A.  Uh huh, that is correct.
Q.  To your knowledge, is Mr. Rivas still with us, or has he also gone to the great --
A.  I have no idea.  He may be dying from a heart attack right now.  I don't know.
Q.  Oh, let's hope not.  My goodness.  Keep him around for a while.

MR. WILLIAMS: We need all the help we can get.
Q.  What was the nature of your duties as the head of Division 54?
A.  To know what the opposition was doing against us.

Q.  You said that you also were the liaison with the General's Office as part of your position in the Interior Ministry.  What did that involve?  What were your duties in that regard?
A.  It was a liaison, it was the coordination with the General's --whatever they need from my agents all over the world, I would provide them with the information.
Q.  To simplify it in layman's terms, D.I.S.I.P. is a spy agency; isn't it?
A.  No, it's not a spy agency.  That's not the function.
Q.  How would you describe it?
A.  Like the Central Intelligence Agency.  It's the counterpart.
MS. COHAN: That's a spy.
Q.  So, that agency's employees or agents are spread around the world ostensibly for the purpose of collecting intelligence information about what the agents of other governments are doing to acquire intelligence?
A.  Not other governments, Mr. Williams.  The opposition.
Q.  Whoever that might be?

A.  Whoever that might be.
Q.  Well, who are the opposition from the point of view of the counterintelligence service of the country of Venezuela?
A.  Communists.
Q.  Pardon me?
A.  The communists, the Russians, the Czechoslovakians, the Cubans.
There is a democracy there.  People go to the polls, and they vote, and they elect a president.
Q.  And the function of the agent is to --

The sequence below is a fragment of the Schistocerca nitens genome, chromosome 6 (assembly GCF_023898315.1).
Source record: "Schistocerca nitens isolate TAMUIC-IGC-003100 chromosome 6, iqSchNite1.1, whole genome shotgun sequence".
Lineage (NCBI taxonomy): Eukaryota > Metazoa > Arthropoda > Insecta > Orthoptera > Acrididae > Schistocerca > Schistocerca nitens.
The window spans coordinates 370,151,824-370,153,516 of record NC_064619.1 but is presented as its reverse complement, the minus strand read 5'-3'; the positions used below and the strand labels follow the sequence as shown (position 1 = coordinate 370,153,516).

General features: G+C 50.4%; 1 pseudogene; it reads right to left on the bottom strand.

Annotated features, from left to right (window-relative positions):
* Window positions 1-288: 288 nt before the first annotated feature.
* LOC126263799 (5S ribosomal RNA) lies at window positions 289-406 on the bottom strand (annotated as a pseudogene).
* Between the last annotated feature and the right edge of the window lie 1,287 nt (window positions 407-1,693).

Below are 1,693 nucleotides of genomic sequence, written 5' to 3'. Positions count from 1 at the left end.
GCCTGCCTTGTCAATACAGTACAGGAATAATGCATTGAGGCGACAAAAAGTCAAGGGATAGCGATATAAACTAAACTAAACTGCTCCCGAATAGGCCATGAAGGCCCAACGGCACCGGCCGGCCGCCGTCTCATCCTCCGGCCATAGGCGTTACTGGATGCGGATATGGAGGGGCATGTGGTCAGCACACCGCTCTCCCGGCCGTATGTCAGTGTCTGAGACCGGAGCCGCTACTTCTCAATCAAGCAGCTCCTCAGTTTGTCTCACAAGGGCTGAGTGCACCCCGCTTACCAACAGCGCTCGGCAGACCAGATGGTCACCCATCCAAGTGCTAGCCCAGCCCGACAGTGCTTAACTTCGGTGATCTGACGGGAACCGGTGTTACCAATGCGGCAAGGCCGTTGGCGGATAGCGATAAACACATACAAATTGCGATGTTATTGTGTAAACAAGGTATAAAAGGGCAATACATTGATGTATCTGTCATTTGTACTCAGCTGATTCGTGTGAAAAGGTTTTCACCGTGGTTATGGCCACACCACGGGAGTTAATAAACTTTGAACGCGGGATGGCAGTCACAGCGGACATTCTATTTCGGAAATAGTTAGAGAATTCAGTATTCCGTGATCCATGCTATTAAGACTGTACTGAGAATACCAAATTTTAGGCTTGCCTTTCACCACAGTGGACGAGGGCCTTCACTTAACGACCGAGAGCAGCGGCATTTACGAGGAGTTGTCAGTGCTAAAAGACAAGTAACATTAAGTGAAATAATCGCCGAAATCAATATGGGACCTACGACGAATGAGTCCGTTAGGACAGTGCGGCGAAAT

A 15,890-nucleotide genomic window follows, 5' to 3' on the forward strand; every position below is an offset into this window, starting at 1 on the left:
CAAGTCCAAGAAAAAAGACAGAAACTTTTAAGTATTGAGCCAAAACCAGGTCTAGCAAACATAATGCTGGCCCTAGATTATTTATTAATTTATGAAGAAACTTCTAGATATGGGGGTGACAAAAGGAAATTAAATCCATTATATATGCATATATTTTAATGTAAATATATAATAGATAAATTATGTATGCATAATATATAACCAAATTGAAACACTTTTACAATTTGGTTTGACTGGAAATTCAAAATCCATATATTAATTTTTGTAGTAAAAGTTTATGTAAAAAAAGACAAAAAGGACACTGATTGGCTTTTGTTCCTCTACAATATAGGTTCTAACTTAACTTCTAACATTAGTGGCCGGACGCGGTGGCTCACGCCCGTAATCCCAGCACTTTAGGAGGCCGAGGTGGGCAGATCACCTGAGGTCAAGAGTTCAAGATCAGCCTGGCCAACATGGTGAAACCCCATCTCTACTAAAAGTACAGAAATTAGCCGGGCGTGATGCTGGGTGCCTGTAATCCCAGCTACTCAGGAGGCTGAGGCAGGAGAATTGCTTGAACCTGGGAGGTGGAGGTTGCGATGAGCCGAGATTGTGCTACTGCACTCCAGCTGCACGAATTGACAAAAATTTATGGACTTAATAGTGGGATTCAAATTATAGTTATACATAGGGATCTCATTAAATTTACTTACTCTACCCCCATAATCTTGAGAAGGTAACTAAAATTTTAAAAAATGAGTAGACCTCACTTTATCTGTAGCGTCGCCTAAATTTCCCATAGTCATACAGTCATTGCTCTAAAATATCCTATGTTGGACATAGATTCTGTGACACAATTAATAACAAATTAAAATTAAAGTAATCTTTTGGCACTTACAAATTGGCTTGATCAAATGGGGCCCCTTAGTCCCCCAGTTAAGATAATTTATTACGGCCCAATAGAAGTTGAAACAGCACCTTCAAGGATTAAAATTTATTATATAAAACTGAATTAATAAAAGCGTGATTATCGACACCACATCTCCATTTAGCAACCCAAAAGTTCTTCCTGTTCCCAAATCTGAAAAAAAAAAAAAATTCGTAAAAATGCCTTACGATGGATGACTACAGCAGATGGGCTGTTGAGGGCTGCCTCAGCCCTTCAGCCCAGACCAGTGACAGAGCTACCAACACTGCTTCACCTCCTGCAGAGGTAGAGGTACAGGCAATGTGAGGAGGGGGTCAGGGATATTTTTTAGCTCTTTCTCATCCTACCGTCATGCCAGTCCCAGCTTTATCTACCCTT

A.  Find out who is trying to disrupt democracy there.
Q.  Somebody to find out who is trying to disrupt democracy?
A.  Of course.
Q.  In Venezuela?
A.  In Venezuela.
Q.  Did you acquire all three of those positions at the same time in Venezuela?
A.  No. The last one was after I went to the Israeli Counterintelligence Course.  That's when I was promoted from inspector to counselor.
Q.  In Division 54?
A.  And then, I was given the command of that

division due t o the recommendation of the Israelis, the Mossad.
Q.  Where did you go to be trained by the Mossad?
A.  They came over there from Israel.
Q.  How many people did they send?
A.  I don't have to answer that question to you.
Q.  Did they send more than one person, Ricky?
A.  I don't have to answer that question to you.
Q.  Did they send more than one person, Ricky?
A.  I don't have to answer that question to you.
I respect that people so much that I will never disclose any of their methods, ways and means of transportation.
There are not that many of them.  There are not that many of them.
Q.  Let's not get too sidetracked.  I really doesn't matter.
A.  So?  So I doesn't matter, so don't go into them.
Q.  The point is, did you receive your training within the territorial limits of Venezuela?
A.  That is right.
Q.  By folks that were sent over there to train you?


A.  That is right.
Q.  How long did it last?
A.  I don't have to answer to you that.
Q.  Was it a day, Ricky, or was it for some more extensive period of time?
A.  It was a very extensive period of time.
Q.  More than a month?
A.  Could be.
Q.  Is that a yes or no?
A.  Yes.
Q.  What was the basic nature of the training that you received?  I don't want to ruffle your little feathers about anything sensitive.
A.  Counterintelligence.
Q.  Be more specific, please, and tell me --
A.  Counterintelligence.
Q.  See, I'm just an amateur, and I don't know what that means.  When you get training in counter intelligence, what are the specific skills that you are taught -- that's what I need to know?
A.  Counterintelligence.
Q.  Are you able to tell me that specific skills involved in being taught counterintelligence?
MR. CARHART: For example, did you receive firearms training?

THE WITNESS:  Not in counterintelligence.
MR. CARHART:  Did you receive training in electronic surveillance techniques?
THE WITNESS:  Not in counterintelligence.
Q.  What were you taught by the Israeli counterintelligence instructors?